JC Economics Market Failure & Healthcare Essay Model Answers
Are you aware that you are guaranteed one Market Failure topic question in your UCLES – SEAB GCE “A” Levels for H2 Economics? That’s we at Adam Smith Economics Tuition, we over-prepare you for this topic, so that, regardless of the difficulty level of the question, you are able to answer it. Be it a case the positive externalities such as healthcare, or market imperfections such as imperfect information, you will be bale to conquer it and secure your Level 3 answer.
After all, you need to answer at least one Micro Econs question in Section A of your eventual Cambridge A-Level Economics exams.
(a) Explain the possible market failures in the market for healthcare. 
(b)Discuss whether the current interventions in the market for healthcare by the Singapore government are sufficient. 
JC Economics Essay – Market Failure: Application & Analysis to Healthcare Context
Suggested Answer Part (a): (Causes & Effects Question)
Government should intervene in the market for healthcare as the equilibrium in an unregulated healthcare market fails to achieve a socially optimal efficient allocation of resources. There are various reasons why market failure occurs and these reasons include positive externalities from the consumption of healthcare, imperfect. information, income inequity and market dominance. Because of these reasons, allocative efficiency is not achieved as the society’s welfare can be increased without making another individual worse off through the reallocation of resources, which therefore calls for government’s intervention.
First of all, due to the presence of positive externalities, healthcare is considered a merit good as it is deemed desirable by the government and yet is perceived by the government to be under-consumed. Positive externalities are beneficial side effects of production or consumption on persons other than those who produce or consume them. Those people who consume healthcare stays healthy and are able to exhibit their full potential in their daily activities (private benefit). In addition, third parties, close to these healthy individuals, also benefit because the chances of getting sick is much reduced and as such, productivity as a whole can be increased, which is the external benefit resulting from the consumption of healthcare.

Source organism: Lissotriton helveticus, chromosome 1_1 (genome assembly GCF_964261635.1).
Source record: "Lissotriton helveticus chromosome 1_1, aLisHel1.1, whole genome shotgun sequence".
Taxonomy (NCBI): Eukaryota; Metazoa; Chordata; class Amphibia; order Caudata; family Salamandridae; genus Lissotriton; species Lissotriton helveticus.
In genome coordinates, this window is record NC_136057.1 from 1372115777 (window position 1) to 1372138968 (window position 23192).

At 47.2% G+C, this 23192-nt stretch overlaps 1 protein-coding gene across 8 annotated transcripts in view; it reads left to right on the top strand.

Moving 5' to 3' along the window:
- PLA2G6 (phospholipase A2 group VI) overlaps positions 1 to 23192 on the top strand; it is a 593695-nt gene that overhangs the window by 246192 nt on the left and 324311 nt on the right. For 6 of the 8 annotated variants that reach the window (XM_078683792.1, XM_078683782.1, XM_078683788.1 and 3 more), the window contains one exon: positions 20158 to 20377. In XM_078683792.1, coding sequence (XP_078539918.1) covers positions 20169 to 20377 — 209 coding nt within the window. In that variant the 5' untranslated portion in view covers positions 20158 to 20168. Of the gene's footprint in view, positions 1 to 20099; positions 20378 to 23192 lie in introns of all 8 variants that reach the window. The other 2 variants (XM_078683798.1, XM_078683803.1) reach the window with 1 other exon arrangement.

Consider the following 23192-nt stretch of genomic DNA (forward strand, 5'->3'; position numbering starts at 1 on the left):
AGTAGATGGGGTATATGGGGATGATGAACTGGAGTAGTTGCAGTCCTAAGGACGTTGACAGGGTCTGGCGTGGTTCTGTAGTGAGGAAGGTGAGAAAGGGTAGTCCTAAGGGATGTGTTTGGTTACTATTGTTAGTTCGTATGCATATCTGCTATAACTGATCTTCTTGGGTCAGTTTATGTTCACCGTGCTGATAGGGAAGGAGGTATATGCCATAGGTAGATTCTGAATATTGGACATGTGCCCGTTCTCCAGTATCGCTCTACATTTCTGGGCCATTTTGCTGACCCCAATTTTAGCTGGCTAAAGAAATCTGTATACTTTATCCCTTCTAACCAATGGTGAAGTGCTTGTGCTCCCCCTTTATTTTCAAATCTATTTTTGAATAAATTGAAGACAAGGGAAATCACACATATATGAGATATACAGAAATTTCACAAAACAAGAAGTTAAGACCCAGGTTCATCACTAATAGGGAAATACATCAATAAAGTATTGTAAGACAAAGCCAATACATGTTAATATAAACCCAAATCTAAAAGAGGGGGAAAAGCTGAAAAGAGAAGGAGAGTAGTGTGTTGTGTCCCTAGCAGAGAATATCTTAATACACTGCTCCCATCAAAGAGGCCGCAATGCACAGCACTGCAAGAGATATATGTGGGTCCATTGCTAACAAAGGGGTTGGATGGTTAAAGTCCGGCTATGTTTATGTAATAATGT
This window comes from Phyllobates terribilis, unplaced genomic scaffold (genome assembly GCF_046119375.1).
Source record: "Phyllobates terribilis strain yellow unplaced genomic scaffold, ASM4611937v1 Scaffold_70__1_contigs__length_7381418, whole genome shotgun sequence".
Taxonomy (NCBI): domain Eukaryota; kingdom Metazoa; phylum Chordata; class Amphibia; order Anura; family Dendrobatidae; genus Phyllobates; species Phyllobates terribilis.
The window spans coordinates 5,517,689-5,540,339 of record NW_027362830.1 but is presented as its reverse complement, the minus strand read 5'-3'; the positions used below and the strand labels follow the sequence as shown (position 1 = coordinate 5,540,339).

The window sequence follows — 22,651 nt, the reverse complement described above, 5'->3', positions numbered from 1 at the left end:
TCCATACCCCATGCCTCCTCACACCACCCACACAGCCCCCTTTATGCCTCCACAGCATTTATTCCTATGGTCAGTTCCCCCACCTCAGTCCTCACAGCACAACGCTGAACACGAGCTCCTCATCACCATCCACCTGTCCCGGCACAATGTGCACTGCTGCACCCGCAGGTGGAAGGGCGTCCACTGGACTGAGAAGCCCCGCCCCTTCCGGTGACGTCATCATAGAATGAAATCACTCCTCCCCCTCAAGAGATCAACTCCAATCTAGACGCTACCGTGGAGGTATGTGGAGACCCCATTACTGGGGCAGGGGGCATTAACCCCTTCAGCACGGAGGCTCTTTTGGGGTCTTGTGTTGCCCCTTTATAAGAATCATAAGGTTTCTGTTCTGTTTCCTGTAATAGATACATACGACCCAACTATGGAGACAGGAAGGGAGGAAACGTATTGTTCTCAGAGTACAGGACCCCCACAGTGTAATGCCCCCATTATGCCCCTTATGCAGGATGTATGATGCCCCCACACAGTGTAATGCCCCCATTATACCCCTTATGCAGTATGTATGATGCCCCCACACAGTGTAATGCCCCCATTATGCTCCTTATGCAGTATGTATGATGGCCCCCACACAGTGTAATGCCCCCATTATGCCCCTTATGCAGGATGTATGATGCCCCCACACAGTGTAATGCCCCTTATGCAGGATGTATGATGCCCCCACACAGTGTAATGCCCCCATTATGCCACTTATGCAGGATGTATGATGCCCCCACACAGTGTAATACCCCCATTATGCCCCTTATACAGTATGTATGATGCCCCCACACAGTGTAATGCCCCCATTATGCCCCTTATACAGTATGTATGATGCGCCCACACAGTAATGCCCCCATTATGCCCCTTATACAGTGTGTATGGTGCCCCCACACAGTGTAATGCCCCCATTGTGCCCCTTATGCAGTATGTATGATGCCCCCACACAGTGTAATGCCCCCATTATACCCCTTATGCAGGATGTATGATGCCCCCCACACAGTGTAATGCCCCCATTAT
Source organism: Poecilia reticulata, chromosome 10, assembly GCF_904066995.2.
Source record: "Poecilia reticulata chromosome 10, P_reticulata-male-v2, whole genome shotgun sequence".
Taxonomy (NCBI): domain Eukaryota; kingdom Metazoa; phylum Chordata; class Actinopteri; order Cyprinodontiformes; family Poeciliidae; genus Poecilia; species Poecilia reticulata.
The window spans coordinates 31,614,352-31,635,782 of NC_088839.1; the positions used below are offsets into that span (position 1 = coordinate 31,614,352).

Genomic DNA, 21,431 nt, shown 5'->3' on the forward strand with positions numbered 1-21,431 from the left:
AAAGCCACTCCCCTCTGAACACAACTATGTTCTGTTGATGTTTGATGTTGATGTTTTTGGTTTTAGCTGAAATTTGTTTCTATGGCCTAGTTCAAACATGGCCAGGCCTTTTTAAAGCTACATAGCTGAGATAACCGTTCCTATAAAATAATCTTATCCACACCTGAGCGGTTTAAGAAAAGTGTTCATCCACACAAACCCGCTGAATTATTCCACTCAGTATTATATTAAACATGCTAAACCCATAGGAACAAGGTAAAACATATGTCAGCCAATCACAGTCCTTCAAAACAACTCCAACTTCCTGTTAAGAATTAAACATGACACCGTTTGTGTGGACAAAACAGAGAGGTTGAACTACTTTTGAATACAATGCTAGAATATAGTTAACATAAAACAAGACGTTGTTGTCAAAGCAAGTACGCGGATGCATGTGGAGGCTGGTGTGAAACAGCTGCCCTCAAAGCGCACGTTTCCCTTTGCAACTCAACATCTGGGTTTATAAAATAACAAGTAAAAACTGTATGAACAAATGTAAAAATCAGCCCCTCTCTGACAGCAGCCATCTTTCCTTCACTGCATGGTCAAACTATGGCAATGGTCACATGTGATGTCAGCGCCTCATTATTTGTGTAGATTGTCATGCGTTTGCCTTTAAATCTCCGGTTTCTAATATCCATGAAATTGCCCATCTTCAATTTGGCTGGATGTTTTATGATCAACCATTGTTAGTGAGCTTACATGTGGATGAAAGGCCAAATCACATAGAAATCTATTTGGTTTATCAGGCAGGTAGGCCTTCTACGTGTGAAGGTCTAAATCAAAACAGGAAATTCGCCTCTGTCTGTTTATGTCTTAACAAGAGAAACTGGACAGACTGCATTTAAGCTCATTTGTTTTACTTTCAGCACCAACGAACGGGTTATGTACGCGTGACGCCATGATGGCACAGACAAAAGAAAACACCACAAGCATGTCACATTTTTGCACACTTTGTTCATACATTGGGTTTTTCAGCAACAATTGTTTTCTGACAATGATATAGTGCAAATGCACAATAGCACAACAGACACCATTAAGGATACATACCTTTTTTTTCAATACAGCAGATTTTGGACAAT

In a free market equilibrium, the equilibrium is at Eo, where Marginal Private Benefit (MPB) = Marginal Private Cost (MPC) with output equals to 0Qo units. Assuming no negative externalities, MPC is equal to Marginal Social Cost (MSC). The existence of positive externality creates a divergence between the MPB and marginal social benefit (MSB) curves as shown in Figure 1 above. This divergence shows the amount of marginal external benefit (MEB) at each output level. Allocative efficient point is at E₁, where MSB is equal to MSC with the socially desired output level at OQ, units. Therefore, if left to the free market, there is under-consumption of healthcare by QoQ₁ units because consumers ignore the existence of MEB as consumers pursue their own interests, which justifies for government intervention. In addition, due to the under-consumption, it results in a deadweight loss of area AE0E1.
Besides positive externalities, consumers might also under or over consume healthcare services because of imperfect information. First of all, individuals may not be able to value their private benefits and costs correctly, especially when individuals might undervalue the long term private benefits of consuming healthcare. If this is the case, the extent of under consumption, without government intervention, will be even more serious. On the other hand, the existence of asymmetric information between doctors and patients may result in overconsumption of healthcare services. As doctors have more information/knowledge than consumers in the amount or type of healthcare needed, doctors may over-prescript what is necessary for patients so as to earn additional profits, thus resulting in overconsumption by patients.
In addition, inequity in income distribution is regarded as a form of market failure. Goods and services are allocated in the free market according to the willingness and ability of individuals to pay. However, not all individuals will be able to pay for the consumption of healthcare. As such, government will have to step in to ensure that this group of people is not left out as the society progresses and to ensure that a basic level of healthcare is made available to this group of people.
Last but not least, if the government do not intervene in the healthcare market, it is highly likely that few dominant healthcare providers might emerge and take over the whole market in the long run. Without government intervention, these firms will have the opportunities to exploit consumers by restricting output and increasing prices in order for them to gain supernormal profits, thus leading to allocative inefficiency. Moreover, inefficiencies might result as they might not bring in the latest and cost effective measures/treatment for the local population since they possess the market power.
In conclusion, there are many grounds on market failure that calls for government intervention in the market for healthcare.
Econs tutor’s comments: Other possible failures are imperfect information, including asymmetric info. This is an eg of positive externality. One example of a negative externality is congestion.